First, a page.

A "pleasure buildng" that set an example in architectural history with a type of ceiling fresco that was new at that time. An exquisite collection of Meissen porcelain.
The hunting lodge and garden palace, Lustheim Palace, which the Elector Max Emanuel of Bavaria had built in 1684 to 1689, on the occasion of his marraige to the Austrian Emperor's daughter, Maria Antonia, is in the park of Schleissheim Palace. Surrounded by a ring-shaped canal, it is on an artificial island which symbolises the island of love, Kythera. Together with the Old Schleissheim Palace and the New Schleissheim Palace, which lie at the other end of the park, Lustheim Palace forms one of the most significant baroque estates in Germany.
Max Emanuel commissioned the Bavarian court architect, Enrico Zucalli from Graubrünen with building the palace, which reflects Italian influences. Both the castle consisting of three structural cubes, and the garden pavillions on either side of the canal whose facades are copies of the Villa Madama in Rome, display elements of Italian architecture. The taller main building is set back between flanking projections. Its front is decorated by twin colossal pilasters. There are two-storey wings on the sides.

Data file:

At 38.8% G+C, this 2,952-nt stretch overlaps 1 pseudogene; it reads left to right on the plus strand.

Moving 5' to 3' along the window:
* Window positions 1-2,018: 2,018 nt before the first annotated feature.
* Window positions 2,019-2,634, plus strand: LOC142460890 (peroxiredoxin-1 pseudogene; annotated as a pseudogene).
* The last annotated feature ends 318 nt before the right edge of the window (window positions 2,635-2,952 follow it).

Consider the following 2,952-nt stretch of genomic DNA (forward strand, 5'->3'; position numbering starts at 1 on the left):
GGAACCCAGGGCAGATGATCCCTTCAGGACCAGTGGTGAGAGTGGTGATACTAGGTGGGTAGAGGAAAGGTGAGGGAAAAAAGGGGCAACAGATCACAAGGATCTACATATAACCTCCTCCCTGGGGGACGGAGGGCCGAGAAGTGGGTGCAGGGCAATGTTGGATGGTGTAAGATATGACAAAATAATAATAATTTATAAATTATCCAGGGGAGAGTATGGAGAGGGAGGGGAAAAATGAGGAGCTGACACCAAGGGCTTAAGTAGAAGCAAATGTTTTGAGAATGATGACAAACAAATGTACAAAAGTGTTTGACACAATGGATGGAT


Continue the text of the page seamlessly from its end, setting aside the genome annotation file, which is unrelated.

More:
It is possible to see the division of the interior rooms in the layout. In the main building, a banquet hall extends over two storeys, from which the appartments of the Elector and the Electress on each side can be accessed. The plain living quarters of their entourage used to be on top floor, and the kitchen and lounges for the servants were in the basement.
The banquet hall and the electoral appartments are decorated with ceiling frescos which glorify Diana, the goddess of hunting. This first cycle of secular ceiling frescoes in Bavaria - which arose in 1686/87 - featured the work of the masters Francesco Rosa, Giovanni Trubillio and Johann Anton Gumpp.
Today, the treasure of Lustheim is the Meissen porcelain collection, donated to the Bavarian National Museum by Mr Ernst Schneider in 1968. The extraordnary collection includes 1800 pieces from the heyday of Meissen manufactory in the 18th century, with early tableware by Böttger, chinoiseries by Höroldt and the famous animal figures by Kändler, up to porcelain from the time of the Seven Years War.